- Agriculture Co. suffered damages in the form of lost revenues from the breach.
It should be pointed out that Agriculture also has a case for "breach of contract" against Bunny's because the contract was not terminable at will and Bunny's unilaterally terminated it.
Another point to observe from this example is that the methods used by Mr. Crook and Carrott Co. were not just intentional. They were improper. They were defamatory. The CEO of Carrott, Mr. Crook, intentionally spread lies about Agriculture Co. for the purpose of harming its business and its reputation. Therefore, even if the relationship between Agriculture and Bunny's was not to the level of being a contract not terminable at will (i.e., it was terminable at will or was only a "business expectancy"), Agriculture would likely still have a case for tortious interference against Carrott Co., albeit a case for interference with a business expectancy rather than a contract.
As explained in one case from the Supreme Court of Virginia that is often cited, Duggin v. Adams, "[m]ethods of interference considered improper are those means that are illegal or independently tortious, such as violations of statutes, regulations, or recognized common-law rules. Improper methods may include violence, threats or intimidation, bribery, unfounded litigation, fraud, misrepresentation or deceit, defamation, duress, undue influence, misuse of inside or confidential information, or breach of a fiduciary relationship."
Non-compete Agreement Could Be Used in a Claim for Tortious Interference
Tortious interference can arise in all sorts of situations and sour business dealings. For example, it often arises in cases where one company hires a valued employee away from another company. If the employee had a non-compete agreement with the first company that will be violated by the employee changing jobs, and the second company knew about that non-compete agreement, the old company may have a claim against the second company for tortiously interfering with its contractual relationship with its employee.
For a jury to sort through these issues in a court, the court provides the jury with a set of instructions, called "jury instructions", to help them decide the issue. The jury instructions explain the issues in the case and serve as an outline for the jury to follow when making its decision. Here is the published civil jury instruction in Virginia state court for tortious interference:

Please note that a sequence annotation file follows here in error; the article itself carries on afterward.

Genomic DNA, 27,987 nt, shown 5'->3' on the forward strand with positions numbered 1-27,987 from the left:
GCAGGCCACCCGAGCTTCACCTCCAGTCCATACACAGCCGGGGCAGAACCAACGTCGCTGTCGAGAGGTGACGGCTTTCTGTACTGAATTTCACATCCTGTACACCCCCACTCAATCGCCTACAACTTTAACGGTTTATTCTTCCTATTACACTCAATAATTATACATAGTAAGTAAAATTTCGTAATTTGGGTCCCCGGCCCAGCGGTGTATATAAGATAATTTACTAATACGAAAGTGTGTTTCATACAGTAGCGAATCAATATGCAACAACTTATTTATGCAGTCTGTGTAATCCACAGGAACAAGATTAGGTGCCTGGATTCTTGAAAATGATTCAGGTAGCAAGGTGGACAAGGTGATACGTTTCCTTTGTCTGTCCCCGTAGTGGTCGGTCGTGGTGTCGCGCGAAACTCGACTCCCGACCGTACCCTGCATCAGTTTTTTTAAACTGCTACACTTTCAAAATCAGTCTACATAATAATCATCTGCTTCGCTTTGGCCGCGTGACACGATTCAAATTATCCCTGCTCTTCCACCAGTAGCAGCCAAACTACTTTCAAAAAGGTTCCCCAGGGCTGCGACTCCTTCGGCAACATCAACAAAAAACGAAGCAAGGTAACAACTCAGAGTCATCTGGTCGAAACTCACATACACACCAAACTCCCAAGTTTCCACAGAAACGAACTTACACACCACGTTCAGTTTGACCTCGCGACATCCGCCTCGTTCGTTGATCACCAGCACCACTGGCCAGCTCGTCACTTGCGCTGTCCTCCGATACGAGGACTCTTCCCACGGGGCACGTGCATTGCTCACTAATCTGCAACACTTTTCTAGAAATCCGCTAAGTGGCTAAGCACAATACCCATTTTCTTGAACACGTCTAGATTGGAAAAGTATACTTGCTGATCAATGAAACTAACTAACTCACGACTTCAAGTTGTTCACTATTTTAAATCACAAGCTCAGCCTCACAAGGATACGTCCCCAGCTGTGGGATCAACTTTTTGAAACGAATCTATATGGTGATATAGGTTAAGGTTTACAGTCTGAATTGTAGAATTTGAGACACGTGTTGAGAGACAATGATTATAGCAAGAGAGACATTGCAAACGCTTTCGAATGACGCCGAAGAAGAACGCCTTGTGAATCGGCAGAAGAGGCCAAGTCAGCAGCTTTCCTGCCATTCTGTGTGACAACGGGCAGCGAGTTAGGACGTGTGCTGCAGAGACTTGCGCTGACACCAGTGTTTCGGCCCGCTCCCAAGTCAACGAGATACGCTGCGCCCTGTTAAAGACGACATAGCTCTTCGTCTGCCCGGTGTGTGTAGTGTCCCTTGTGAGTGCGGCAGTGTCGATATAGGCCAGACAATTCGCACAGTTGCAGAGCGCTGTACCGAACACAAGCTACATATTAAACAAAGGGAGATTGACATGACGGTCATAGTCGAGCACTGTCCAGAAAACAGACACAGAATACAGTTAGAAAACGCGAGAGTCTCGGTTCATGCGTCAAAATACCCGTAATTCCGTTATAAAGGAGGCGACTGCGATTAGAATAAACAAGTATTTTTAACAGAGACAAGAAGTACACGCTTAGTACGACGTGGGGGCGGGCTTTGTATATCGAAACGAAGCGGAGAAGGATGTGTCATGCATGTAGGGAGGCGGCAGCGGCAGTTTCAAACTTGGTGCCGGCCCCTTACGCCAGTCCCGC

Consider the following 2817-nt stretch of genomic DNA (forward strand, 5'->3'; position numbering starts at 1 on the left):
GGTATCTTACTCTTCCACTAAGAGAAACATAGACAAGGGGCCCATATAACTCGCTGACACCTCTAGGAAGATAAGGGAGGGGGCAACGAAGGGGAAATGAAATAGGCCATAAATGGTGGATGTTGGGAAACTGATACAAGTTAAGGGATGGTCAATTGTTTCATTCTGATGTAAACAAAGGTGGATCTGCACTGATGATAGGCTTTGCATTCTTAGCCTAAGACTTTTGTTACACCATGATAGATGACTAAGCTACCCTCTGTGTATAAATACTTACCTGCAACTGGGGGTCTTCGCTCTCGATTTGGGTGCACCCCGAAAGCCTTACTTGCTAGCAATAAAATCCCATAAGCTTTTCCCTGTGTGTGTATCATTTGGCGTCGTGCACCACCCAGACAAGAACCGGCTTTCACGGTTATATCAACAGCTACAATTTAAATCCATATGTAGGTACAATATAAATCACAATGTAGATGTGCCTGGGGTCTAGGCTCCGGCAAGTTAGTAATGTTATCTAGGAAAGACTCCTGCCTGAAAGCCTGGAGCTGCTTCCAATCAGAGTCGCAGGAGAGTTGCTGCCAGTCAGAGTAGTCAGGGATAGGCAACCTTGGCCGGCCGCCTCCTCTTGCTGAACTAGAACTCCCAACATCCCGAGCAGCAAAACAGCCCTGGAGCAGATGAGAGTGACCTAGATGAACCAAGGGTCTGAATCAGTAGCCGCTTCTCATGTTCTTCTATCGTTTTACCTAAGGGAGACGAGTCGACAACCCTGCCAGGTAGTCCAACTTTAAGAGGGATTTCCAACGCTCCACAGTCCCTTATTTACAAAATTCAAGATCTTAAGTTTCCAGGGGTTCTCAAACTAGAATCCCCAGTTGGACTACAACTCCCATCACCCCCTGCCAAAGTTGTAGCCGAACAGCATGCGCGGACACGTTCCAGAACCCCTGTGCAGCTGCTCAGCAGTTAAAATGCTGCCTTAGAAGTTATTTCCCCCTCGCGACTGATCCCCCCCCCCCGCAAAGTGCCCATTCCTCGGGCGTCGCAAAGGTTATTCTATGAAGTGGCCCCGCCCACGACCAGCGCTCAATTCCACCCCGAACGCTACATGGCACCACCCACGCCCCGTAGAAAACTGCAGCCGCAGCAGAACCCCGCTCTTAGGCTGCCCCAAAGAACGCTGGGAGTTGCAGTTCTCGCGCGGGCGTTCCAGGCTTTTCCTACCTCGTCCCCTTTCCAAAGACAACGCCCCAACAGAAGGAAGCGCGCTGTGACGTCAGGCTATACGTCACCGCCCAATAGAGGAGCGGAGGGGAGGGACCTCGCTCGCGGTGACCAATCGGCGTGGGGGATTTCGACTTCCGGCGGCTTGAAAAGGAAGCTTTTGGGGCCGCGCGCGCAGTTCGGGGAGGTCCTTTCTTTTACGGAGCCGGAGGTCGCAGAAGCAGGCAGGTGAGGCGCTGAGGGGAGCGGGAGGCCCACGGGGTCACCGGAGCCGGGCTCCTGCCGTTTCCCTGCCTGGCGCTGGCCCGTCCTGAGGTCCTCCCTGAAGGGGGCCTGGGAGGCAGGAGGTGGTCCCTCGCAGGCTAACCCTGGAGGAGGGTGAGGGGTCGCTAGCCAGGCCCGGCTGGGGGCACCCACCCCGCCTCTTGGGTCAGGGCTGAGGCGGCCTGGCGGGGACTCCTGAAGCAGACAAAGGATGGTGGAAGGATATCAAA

Wrongful or Tortious Interference with Contract Not Terminable at Will: Finding Instruction
You shall find your verdict for the plaintiff if he proved by the greater weight of the evidence:
(1) that there was a business expectancy or a valid contractual relationship between the plaintiff and (name of third party); and
(2) that the defendant knew of this business expectancy or contractual relationship; and
(3) that the defendant intentionally interfered and caused the [breach; termination] of the expectancy or relationship; and
(4) that the plaintiff was damaged by the [breach; termination].
You shall find your verdict for the defendant if: (1) the plaintiff failed to prove any one or more of these elements; or (2) the defendant proved by the greater weight of the evidence that the interference was justified, privileged, or not improper.
Business Dispute Attorneys Serving Richmond, Virginia and Beyond
If you are an individual who feels that you, or a business you own, has been harmed by another person or company who has wrongfully interfered in your business, please give our Richmond Business Litigators a call to discuss your matter. We have a long track record of advising business people and businesses about issues relating to tortious interference.
What is a breach of contract?
Most business disputes involve a contract and an allegation that someone has broken a promise contained in the contract. What is a "breach of contract" case? A breach of contract is when one party a contract breaks a promise that is embodied in the contract. To have a case for breach of contract, it is necessary to show the existence of a legally enforceable contract, oral or written, a material breach (violation) of the contract by one of the parties to the contract, and damages resulting from the breach of contract.
Do I need a lawyer?
Do I need a lawyer? Every client who comes through my door has asked that question prior to picking up the telephone and calling my law office for an appointment. It is, of course, a very good question that every person with a law-related issue should ask. It is a fundamental question that leads down two very different paths. Either you hire a lawyer to help you or you do not. Depending upon your answer, the two experiences you will have are completely different.
The problem, in my view, is not that people fail to ask this question. The problem is how people answer it. In my experience, people do not spend enough time thinking about whether they actually need to get a lawyer involved in their situation. And even when they do make that decision, they run out as quickly as they can and hire the first lawyer who agrees to take their case without doing a lot of homework. (How you choose the best lawyer for your case is a topic for another frequently asked question.)